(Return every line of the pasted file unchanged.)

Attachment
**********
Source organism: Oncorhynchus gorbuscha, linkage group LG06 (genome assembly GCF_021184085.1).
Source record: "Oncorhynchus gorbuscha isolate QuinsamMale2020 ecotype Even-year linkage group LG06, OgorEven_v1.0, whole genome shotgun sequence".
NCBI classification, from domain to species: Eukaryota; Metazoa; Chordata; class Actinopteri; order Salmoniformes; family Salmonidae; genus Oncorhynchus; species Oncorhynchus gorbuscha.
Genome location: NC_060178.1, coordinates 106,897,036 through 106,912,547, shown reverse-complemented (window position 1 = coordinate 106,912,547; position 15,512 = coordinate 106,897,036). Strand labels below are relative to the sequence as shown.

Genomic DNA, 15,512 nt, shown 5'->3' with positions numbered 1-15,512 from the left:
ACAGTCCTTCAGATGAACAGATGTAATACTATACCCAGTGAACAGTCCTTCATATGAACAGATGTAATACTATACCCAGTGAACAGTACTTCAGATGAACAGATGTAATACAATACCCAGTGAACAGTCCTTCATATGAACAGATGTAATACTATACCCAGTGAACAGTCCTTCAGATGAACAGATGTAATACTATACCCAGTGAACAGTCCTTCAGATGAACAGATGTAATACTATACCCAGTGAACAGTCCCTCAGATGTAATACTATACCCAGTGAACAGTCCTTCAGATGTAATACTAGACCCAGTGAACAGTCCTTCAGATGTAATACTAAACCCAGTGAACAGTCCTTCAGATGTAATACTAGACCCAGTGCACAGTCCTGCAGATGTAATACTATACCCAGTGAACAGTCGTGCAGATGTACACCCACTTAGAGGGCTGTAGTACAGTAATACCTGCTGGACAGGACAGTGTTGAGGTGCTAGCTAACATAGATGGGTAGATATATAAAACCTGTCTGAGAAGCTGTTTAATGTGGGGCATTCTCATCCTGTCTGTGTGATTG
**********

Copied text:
Source organism: Oncorhynchus gorbuscha, linkage group LG06 (genome assembly GCF_021184085.1).
Source record: "Oncorhynchus gorbuscha isolate QuinsamMale2020 ecotype Even-year linkage group LG06, OgorEven_v1.0, whole genome shotgun sequence".
NCBI classification, from domain to species: Eukaryota; Metazoa; Chordata; class Actinopteri; order Salmoniformes; family Salmonidae; genus Oncorhynchus; species Oncorhynchus gorbuscha.
Genome location: NC_060178.1, coordinates 106,897,036 through 106,912,547, shown reverse-complemented (window position 1 = coordinate 106,912,547; position 15,512 = coordinate 106,897,036). Strand labels below are relative to the sequence as shown.

Genomic DNA, 15,512 nt, shown 5'->3' with positions numbered 1-15,512 from the left:
ACAGTCCTTCAGATGAACAGATGTAATACTATACCCAGTGAACAGTCCTTCATATGAACAGATGTAATACTATACCCAGTGAACAGTACTTCAGATGAACAGATGTAATACAATACCCAGTGAACAGTCCTTCATATGAACAGATGTAATACTATACCCAGTGAACAGTCCTTCAGATGAACAGATGTAATACTATACCCAGTGAACAGTCCTTCAGATGAACAGATGTAATACTATACCCAGTGAACAGTCCCTCAGATGTAATACTATACCCAGTGAACAGTCCTTCAGATGTAATACTAGACCCAGTGAACAGTCCTTCAGATGTAATACTAAACCCAGTGAACAGTCCTTCAGATGTAATACTAGACCCAGTGCACAGTCCTGCAGATGTAATACTATACCCAGTGAACAGTCGTGCAGATGTACACCCACTTAGAGGGCTGTAGTACAGTAATACCTGCTGGACAGGACAGTGTTGAGGTGCTAGCTAACATAGATGGGTAGATATATAAAACCTGTCTGAGAAGCTGTTTAATGTGGGGCATTCTCATCCTGTCTGTGTGATTG